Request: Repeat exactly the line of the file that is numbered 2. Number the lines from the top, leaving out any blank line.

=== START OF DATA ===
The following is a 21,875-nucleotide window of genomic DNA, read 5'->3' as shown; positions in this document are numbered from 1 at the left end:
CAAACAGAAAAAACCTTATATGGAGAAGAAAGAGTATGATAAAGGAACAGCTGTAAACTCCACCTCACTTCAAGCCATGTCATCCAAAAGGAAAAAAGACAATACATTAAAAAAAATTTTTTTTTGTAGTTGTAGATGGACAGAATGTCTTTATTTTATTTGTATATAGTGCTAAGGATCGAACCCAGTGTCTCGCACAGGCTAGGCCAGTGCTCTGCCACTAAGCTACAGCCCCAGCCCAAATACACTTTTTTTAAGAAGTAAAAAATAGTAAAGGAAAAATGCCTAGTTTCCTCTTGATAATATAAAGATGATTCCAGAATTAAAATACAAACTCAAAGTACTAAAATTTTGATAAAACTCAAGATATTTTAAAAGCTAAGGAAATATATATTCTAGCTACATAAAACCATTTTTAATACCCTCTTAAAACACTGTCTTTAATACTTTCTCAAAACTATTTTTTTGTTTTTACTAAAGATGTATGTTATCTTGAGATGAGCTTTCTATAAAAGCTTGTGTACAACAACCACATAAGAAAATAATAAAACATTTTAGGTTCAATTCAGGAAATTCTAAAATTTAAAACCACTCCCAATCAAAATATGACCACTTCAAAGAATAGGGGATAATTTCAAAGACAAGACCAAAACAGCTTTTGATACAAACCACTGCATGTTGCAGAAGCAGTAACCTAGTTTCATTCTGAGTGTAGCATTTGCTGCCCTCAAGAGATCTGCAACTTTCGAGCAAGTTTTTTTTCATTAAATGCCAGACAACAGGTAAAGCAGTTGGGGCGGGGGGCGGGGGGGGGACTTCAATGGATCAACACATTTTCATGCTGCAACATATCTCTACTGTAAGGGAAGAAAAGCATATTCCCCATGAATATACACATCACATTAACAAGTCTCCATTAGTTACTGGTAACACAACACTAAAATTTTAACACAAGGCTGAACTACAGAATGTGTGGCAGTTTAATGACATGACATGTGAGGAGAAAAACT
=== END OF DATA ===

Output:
CAAACAGAAAAAACCTTATATGGAGAAGAAAGAGTATGATAAAGGAACAGCTGTAAACTCCACCTCACTTCAAGCCATGTCATCCAAAAGGAAAAAAGACAATACATTAAAAAAAATTTTTTTTTGTAGTTGTAGATGGACAGAATGTCTTTATTTTATTTGTATATAGTGCTAAGGATCGAACCCAGTGTCTCGCACAGGCTAGGCCAGTGCTCTGCCACTAAGCTACAGCCCCAGCCCAAATACACTTTTTTTAAGAAGTAAAAAATAGTAAAGGAAAAATGCCTAGTTTCCTCTTGATAATATAAAGATGATTCCAGAATTAAAATACAAACTCAAAGTACTAAAATTTTGATAAAACTCAAGATATTTTAAAAGCTAAGGAAATATATATTCTAGCTACATAAAACCATTTTTAATACCCTCTTAAAACACTGTCTTTAATACTTTCTCAAAACTATTTTTTTGTTTTTACTAAAGATGTATGTTATCTTGAGATGAGCTTTCTATAAAAGCTTGTGTACAACAACCACATAAGAAAATAATAAAACATTTTAGGTTCAATTCAGGAAATTCTAAAATTTAAAACCACTCCCAATCAAAATATGACCACTTCAAAGAATAGGGGATAATTTCAAAGACAAGACCAAAACAGCTTTTGATACAAACCACTGCATGTTGCAGAAGCAGTAACCTAGTTTCATTCTGAGTGTAGCATTTGCTGCCCTCAAGAGATCTGCAACTTTCGAGCAAGTTTTTTTTCATTAAATGCCAGACAACAGGTAAAGCAGTTGGGGCGGGGGGCGGGGGGGGGACTTCAATGGATCAACACATTTTCATGCTGCAACATATCTCTACTGTAAGGGAAGAAAAGCATATTCCCCATGAATATACACATCACATTAACAAGTCTCCATTAGTTACTGGTAACACAACACTAAAATTTTAACACAAGGCTGAACTACAGAATGTGTGGCAGTTTAATGACATGACATGTGAGGAGAAAAACT